College is depicted in the movies as the time of your life: the ultimate picture of freedom. College students in the movies always seem to have plenty of time for parties, nightlife, spontaneous travels, socializing, dating, and just having fun. With all of the demands of school, many students have to choose between good grades or a social life. However, socializing and mental stability go hand in hand. In a study done by Mohamed Dafaalla et al., it is asserted that “Regarding the role of social support and quality of life, we found that the degree of stress in medical students was significantly and inversely related to quality of physical health, environment, and social interaction” (2016). The less one interacts with people, the less happy and healthy one will be. Less human contact equates to more depression and anxiety. Unfortunately, there isn’t much extra time for social interactions with such high demands that are put on students, so it is no surprise to see such high levels of anxiety and depression among them. Many students literally don’t have enough time to keep themselves happy and healthy.
I’ve now laid out the chaos that is the average college student's life (and I didn’t even include those who do club activities and sports to top it all off), so I think it is safe to say there must be some kind of solution. I am happy to tell you that there are multiple solutions. Let’s first examine the mind of your average college student. The term epigenetics is probably not a familiar one unless you are a psych major (even then, the term may be lost to you), but it has a simple definition. Epigenetics is essentially the biology of belief. In Bruce Lipton’s (PhD) book, The Biology of Belief, he states, “Our new understanding of the universe’s mechanics shows us how the physical body can be affected by the immaterial mind. Thoughts, the mind’s energy, directly influence how the physical brain controls the body’s physiology” (2012). The way you think influences the way you feel. If you overthink things or dwell on the fact that you have so much to do, it will make you more anxious. Break the habit. When you start to feel those physical responses to anxiety, take a minute and consider why you are anxious. Prioritizing can also help with this. Get yourself a planner and color code it to help you keep organized and prioritize. To heal your body, you must start by healing your mind.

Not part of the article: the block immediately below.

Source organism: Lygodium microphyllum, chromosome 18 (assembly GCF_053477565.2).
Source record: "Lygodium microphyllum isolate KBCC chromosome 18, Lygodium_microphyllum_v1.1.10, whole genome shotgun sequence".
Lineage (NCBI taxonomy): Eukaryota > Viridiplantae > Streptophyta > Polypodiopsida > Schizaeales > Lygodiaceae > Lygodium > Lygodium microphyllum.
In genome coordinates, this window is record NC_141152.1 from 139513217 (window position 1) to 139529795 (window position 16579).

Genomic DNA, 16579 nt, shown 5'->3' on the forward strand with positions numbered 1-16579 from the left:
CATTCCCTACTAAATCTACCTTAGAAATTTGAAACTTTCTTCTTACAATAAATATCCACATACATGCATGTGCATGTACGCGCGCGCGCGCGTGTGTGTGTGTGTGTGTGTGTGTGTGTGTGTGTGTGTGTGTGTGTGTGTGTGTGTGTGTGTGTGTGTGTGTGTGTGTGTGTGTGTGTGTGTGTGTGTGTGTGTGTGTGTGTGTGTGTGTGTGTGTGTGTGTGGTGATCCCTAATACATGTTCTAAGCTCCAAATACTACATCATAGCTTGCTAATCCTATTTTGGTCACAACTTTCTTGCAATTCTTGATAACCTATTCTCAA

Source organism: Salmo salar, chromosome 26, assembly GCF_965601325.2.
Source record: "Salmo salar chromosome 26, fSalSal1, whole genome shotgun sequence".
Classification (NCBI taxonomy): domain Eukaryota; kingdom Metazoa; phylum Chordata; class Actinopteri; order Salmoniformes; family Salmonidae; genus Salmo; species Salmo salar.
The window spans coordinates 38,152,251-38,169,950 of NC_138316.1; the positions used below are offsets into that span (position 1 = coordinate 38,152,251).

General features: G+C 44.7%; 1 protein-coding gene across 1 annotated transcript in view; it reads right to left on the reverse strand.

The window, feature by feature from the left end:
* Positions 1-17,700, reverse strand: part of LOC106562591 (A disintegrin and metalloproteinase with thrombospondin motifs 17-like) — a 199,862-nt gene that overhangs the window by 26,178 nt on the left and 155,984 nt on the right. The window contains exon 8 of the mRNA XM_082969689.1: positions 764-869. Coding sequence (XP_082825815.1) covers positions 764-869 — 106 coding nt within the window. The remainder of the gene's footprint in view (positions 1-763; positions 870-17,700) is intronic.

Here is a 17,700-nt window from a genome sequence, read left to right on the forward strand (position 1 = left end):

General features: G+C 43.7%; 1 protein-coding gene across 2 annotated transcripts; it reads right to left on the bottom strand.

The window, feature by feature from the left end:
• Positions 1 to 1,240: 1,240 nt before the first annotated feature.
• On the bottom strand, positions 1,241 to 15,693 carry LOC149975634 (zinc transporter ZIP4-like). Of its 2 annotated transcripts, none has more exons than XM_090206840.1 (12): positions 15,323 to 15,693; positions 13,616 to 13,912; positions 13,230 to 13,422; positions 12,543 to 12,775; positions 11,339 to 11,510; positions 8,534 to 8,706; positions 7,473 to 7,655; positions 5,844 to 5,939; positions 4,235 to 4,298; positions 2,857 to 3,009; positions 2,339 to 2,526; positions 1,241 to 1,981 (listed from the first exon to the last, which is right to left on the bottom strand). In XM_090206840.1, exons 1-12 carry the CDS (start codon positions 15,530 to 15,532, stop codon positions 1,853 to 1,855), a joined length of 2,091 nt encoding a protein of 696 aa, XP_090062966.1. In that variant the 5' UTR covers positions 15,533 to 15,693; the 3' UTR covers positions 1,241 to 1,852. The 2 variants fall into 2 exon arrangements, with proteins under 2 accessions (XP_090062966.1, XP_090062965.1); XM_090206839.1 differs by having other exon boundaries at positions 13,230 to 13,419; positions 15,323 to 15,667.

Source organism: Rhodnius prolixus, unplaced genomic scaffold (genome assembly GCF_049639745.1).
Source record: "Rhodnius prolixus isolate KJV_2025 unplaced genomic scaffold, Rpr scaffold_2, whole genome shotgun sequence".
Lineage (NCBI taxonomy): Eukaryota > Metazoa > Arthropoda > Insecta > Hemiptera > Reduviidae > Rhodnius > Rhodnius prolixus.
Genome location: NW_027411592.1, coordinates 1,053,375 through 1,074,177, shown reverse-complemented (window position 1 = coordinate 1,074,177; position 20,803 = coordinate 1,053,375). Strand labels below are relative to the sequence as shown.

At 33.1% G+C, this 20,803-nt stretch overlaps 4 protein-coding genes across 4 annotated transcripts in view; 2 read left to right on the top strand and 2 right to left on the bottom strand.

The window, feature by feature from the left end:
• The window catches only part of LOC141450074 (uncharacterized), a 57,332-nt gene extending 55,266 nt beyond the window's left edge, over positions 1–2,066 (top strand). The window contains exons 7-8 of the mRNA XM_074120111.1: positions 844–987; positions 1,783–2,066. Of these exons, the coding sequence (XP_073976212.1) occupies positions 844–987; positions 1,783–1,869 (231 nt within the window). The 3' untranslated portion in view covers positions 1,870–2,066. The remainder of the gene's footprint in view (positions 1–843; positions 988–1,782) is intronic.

If you are just too overwhelmed to think about or consider how you can tap into your own positive energy, there are other ways to help you keep your sanity. Here at Folsom Lake College (and other Los Rios campuses), we have wonderful health and wellness services available to us. You may think that you are fine and don’t need to see a nurse. However, you wouldn’t leave a bloody gash unattended, so why would you leave your mental wellbeing unhelped? If you want to make an appointment, contact the nurse, or find office hour availability, click the link here. If you need help or are overwhelmed, these services are in place for you, so utilize them.